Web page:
Joint Declaration of Data Citation Principles - FINAL

LIST OF ENDORSEMENTS

Principles created by the Data Citation Synthesis Group 

Preamble

Sound, reproducible scholarship rests upon a foundation of robust, accessible data.  For this to be so in practice as well as theory, data must be accorded due importance in the practice of scholarship and in the enduring scholarly record.  In other words, data should be considered legitimate, citable products of research.  Data citation, like the citation of other evidence and sources, is good research practice and is part of the scholarly ecosystem supporting data reuse.

In support of this assertion, and to encourage good practice, we offer a set of guiding principles for data within scholarly literature, another dataset, or any other research object.  

These principles are the synthesis of work by a number of groups.  As we move into the next phase, we welcome your participation and endorsement of these principles.
 

Principles

The Data Citation Principles cover purpose, function and attributes of citations.  These principles recognize the dual necessity of creating citation practices that are both human understandable and machine-actionable.  

These citation principles are not comprehensive recommendations for data stewardship.  And, as practices vary across communities and technologies will evolve over time, we do not include recommendations for specific implementations, but encourage communities to develop practices and tools that embody these principles.

The principles are grouped so as to facilitate understanding, rather than according to any perceived criteria of importance.

  1. Importance

    Data should be considered legitimate, citable products of research. Data citations should be accorded the same importance in the scholarly record as citations of other research objects, such as publications[1].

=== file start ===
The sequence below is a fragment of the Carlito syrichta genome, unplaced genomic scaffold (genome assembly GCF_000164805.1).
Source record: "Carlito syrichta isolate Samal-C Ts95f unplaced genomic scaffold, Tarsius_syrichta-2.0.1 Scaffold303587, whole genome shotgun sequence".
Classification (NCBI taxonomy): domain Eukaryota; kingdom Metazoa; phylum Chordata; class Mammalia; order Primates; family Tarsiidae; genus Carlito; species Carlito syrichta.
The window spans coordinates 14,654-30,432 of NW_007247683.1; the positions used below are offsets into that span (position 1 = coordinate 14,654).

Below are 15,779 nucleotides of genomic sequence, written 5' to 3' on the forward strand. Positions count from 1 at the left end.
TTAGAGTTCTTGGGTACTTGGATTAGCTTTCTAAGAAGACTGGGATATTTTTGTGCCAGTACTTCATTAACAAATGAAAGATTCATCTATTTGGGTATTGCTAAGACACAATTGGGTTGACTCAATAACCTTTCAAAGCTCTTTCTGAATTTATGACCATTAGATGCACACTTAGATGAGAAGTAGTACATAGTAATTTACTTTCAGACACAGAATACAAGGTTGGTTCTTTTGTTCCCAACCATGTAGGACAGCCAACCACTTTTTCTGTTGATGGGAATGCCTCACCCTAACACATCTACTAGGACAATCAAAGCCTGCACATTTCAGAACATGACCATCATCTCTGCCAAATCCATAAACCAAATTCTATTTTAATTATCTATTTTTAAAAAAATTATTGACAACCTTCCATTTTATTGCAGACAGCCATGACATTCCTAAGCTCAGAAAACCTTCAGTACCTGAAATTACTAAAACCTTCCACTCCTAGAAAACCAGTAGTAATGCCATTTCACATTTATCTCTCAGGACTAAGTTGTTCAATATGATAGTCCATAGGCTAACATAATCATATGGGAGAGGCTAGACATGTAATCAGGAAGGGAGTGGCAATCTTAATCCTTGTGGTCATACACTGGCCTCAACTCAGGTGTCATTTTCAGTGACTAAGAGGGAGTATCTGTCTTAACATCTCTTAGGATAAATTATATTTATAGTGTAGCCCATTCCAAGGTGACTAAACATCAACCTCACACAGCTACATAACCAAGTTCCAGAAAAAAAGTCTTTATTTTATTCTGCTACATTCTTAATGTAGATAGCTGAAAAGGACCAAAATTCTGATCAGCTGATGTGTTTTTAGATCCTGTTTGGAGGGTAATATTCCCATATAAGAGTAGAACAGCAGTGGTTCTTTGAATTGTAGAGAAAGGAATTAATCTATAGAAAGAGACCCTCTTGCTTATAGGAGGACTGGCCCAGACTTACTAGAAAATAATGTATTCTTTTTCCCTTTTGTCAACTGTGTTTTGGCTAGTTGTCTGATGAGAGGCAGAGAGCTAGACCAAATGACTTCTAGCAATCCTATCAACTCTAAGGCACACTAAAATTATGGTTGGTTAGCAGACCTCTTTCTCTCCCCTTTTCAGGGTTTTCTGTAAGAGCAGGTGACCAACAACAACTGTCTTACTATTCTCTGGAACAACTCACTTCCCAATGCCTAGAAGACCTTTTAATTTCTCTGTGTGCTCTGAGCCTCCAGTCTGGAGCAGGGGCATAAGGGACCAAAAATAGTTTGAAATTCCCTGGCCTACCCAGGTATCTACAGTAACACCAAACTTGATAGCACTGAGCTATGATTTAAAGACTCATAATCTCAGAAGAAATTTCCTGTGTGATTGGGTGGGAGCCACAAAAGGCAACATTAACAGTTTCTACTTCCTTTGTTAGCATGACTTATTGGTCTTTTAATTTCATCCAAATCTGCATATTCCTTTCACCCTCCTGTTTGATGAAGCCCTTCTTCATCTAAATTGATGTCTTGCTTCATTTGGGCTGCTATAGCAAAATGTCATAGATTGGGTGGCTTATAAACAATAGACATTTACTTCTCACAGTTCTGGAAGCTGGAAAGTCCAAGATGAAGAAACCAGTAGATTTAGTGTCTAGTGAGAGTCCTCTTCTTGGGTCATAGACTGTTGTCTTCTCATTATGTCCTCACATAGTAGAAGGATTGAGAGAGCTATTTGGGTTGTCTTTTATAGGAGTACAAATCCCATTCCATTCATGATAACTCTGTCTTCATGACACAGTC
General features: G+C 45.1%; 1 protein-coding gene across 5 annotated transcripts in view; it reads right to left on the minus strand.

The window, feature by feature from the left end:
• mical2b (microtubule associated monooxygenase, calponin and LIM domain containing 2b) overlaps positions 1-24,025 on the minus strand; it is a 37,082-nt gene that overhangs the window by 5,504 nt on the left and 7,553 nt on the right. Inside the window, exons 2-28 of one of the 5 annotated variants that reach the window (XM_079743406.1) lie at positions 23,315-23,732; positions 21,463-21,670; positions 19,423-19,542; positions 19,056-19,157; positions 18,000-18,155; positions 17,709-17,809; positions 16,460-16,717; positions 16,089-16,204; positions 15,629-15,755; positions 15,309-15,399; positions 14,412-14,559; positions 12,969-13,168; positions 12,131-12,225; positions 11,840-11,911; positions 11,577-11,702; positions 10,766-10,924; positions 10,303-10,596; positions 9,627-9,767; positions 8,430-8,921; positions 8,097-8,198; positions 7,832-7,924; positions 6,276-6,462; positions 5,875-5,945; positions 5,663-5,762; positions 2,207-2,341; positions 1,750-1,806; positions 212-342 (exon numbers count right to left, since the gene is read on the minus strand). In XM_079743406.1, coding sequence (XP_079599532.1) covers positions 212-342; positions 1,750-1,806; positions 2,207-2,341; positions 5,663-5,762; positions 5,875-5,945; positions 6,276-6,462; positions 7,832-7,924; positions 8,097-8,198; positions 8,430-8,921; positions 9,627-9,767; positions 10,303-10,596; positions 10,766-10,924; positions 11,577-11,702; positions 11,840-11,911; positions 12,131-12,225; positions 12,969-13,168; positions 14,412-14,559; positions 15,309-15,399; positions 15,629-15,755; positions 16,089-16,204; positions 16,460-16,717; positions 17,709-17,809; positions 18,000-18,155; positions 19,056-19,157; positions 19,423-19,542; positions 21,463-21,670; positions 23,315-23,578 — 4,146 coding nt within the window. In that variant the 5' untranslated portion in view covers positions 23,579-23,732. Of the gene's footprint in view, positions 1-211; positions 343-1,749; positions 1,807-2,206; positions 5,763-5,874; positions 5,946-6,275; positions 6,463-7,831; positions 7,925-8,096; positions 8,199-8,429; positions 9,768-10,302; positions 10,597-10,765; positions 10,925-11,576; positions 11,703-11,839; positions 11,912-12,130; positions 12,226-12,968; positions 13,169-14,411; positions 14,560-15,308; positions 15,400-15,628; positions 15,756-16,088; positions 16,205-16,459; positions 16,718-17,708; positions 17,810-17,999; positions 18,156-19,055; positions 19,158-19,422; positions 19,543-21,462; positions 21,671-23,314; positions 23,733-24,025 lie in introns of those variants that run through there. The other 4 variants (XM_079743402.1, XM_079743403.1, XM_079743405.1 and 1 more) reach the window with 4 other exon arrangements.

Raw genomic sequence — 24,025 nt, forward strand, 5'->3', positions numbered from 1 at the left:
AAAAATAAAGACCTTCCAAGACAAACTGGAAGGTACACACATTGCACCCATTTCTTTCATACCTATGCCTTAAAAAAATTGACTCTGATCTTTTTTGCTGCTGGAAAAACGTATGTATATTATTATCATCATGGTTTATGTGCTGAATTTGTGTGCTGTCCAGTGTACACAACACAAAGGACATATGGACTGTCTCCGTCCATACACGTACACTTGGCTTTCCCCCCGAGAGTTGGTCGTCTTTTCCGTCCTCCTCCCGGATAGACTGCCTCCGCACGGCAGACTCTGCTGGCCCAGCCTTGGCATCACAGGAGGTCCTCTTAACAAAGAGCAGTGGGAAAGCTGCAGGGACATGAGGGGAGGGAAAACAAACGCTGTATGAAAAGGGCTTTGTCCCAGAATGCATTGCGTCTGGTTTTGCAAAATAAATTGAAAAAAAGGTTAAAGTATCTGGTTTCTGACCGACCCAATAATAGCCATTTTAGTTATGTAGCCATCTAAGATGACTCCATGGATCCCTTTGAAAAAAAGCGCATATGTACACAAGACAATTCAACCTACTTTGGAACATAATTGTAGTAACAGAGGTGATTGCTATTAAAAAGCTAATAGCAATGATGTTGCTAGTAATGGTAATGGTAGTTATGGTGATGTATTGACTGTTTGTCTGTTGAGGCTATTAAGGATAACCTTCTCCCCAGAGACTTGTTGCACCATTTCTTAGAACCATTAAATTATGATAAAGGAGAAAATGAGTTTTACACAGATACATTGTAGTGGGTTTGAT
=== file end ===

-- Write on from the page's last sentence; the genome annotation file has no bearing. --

2. Credit and Attribution

    Data citations should facilitate giving scholarly credit and normative and legal attribution to all contributors to the data, recognizing that a single style or mechanism of attribution may not be applicable to all data[2].

  3. Evidence

    In scholarly literature, whenever and wherever a claim relies upon data, the corresponding data should be cited[3].

  4. Unique Identification

    A data citation should include a persistent method for identification that is machine actionable, globally unique, and widely used by a community[4].

  5. Access

    Data citations should facilitate access to the data themselves and to such associated metadata, documentation, code, and other materials, as are necessary for both humans and machines to make informed use of the referenced data[5].

  6. Persistence

    Unique identifiers, and metadata describing the data, and its disposition, should persist --  even beyond the lifespan of the data they describe[6].

  7. Specificity and Verifiability 

    Data citations should facilitate identification of, access to, and verfication of the specific data that support a claim.  Citations or citation metadata should include information about provenance and fixity sufficient to facilitate verfiying that the specific timeslice, version and/or granular portion of data retrieved subsequently is the same as was originally cited[7].

  8. Interoperability and flexibility

    Data citation methods should be sufficiently flexible to accommodate the variant practices among communities, but should not differ so much that they compromise interoperability of data citation practices across communities[8].

    For further information glossary, examples and references